There is one aspect that I would think about: the way you do faces feels a little too formulaic. What I mean is that you have a shorthand for faces (which is good for speed, for sure), but they end up all looking the same, regardless of age, situation or character. I feel this could be a limitation potentially, especially given that you define character so well with other elements: physique, clothing and props. I think experimenting with different ways to express character through the facial features could elevate your work regardless of style.
Another aspect to consider is what at school they called „appeal“. We had lots of discussion about that, in many different courses. It has nothing to do with cuteness or even with a character being good or bad, and there are no concrete definitions of it...it´s more a „you know it when you see it“ kind of thing. So I know it sounds vague and undefined when I say that is something to think about. It affects characters particularly, but also any animal or object that can be thought of as a character. I guess you sense it when you say your character end up „evil-looking“. I think the word is „less appealing“. Maybe a way to say it more concretely is that there are elements in your drawings like teeth singled out, tongues sticking out, extreme positions of hands etc... that make it more difficult for the viewer to „stick“ with your image and feel a sense of identification with your characters. Maybe an artist to look into is Scottie Young, particularly his „I hate fairyland“ series, which features a thoroughly evil and unhinged but very appealing character.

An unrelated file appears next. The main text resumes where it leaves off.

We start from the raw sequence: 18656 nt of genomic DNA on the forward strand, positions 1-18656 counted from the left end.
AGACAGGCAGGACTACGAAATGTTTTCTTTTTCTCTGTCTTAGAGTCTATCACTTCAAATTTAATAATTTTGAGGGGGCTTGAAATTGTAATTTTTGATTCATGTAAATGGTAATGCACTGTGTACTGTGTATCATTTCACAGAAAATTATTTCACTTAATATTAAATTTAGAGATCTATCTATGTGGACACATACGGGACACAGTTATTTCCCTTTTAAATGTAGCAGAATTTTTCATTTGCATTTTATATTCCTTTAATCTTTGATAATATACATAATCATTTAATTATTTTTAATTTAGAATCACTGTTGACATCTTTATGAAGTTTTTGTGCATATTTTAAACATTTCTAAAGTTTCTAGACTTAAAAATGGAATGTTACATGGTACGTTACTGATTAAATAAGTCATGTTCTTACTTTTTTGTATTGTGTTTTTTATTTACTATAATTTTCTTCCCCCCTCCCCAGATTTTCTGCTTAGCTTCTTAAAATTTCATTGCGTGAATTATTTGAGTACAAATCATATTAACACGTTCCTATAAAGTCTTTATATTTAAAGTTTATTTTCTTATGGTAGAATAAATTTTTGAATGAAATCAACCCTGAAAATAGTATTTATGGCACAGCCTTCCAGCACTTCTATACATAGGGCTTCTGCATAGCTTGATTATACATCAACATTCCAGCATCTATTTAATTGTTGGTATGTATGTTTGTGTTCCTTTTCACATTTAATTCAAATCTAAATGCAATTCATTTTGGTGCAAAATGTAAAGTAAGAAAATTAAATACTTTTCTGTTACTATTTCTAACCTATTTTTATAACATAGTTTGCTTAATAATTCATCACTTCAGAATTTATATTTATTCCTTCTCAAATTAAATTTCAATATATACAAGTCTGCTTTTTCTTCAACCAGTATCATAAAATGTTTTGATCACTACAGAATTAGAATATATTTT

So, after all this rambling, my personal draw is to the crow on the sword and the howling dog. Those pieces sticks out for me as the most appealing of all and the most suitable to children’s books. Whatever you decide to do in terms of style, maybe it´s worth exploring that one with human characters, environments etc, and see where it takes you?